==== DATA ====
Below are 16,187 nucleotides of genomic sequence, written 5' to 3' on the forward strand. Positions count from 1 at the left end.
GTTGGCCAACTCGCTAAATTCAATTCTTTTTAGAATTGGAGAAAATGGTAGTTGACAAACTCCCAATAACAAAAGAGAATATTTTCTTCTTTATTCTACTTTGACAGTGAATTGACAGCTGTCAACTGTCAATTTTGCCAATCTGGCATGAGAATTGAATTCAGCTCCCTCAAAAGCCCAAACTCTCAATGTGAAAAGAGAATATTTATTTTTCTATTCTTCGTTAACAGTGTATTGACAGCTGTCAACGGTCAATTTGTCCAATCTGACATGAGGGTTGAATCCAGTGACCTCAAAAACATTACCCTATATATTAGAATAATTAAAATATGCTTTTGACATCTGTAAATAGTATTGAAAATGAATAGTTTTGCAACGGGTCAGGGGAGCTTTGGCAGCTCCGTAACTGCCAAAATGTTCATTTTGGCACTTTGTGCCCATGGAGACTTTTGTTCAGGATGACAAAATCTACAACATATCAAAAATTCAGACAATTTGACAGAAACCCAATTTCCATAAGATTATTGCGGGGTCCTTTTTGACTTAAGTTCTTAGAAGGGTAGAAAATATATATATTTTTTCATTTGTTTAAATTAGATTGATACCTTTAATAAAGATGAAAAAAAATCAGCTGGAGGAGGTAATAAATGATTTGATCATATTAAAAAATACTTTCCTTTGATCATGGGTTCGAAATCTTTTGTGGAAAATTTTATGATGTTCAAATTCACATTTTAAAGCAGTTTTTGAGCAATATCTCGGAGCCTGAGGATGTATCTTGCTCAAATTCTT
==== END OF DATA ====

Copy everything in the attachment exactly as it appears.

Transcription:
Below are 16,187 nucleotides of genomic sequence, written 5' to 3' on the forward strand. Positions count from 1 at the left end.
GTTGGCCAACTCGCTAAATTCAATTCTTTTTAGAATTGGAGAAAATGGTAGTTGACAAACTCCCAATAACAAAAGAGAATATTTTCTTCTTTATTCTACTTTGACAGTGAATTGACAGCTGTCAACTGTCAATTTTGCCAATCTGGCATGAGAATTGAATTCAGCTCCCTCAAAAGCCCAAACTCTCAATGTGAAAAGAGAATATTTATTTTTCTATTCTTCGTTAACAGTGTATTGACAGCTGTCAACGGTCAATTTGTCCAATCTGACATGAGGGTTGAATCCAGTGACCTCAAAAACATTACCCTATATATTAGAATAATTAAAATATGCTTTTGACATCTGTAAATAGTATTGAAAATGAATAGTTTTGCAACGGGTCAGGGGAGCTTTGGCAGCTCCGTAACTGCCAAAATGTTCATTTTGGCACTTTGTGCCCATGGAGACTTTTGTTCAGGATGACAAAATCTACAACATATCAAAAATTCAGACAATTTGACAGAAACCCAATTTCCATAAGATTATTGCGGGGTCCTTTTTGACTTAAGTTCTTAGAAGGGTAGAAAATATATATATTTTTTCATTTGTTTAAATTAGATTGATACCTTTAATAAAGATGAAAAAAAATCAGCTGGAGGAGGTAATAAATGATTTGATCATATTAAAAAATACTTTCCTTTGATCATGGGTTCGAAATCTTTTGTGGAAAATTTTATGATGTTCAAATTCACATTTTAAAGCAGTTTTTGAGCAATATCTCGGAGCCTGAGGATGTATCTTGCTCAAATTCTT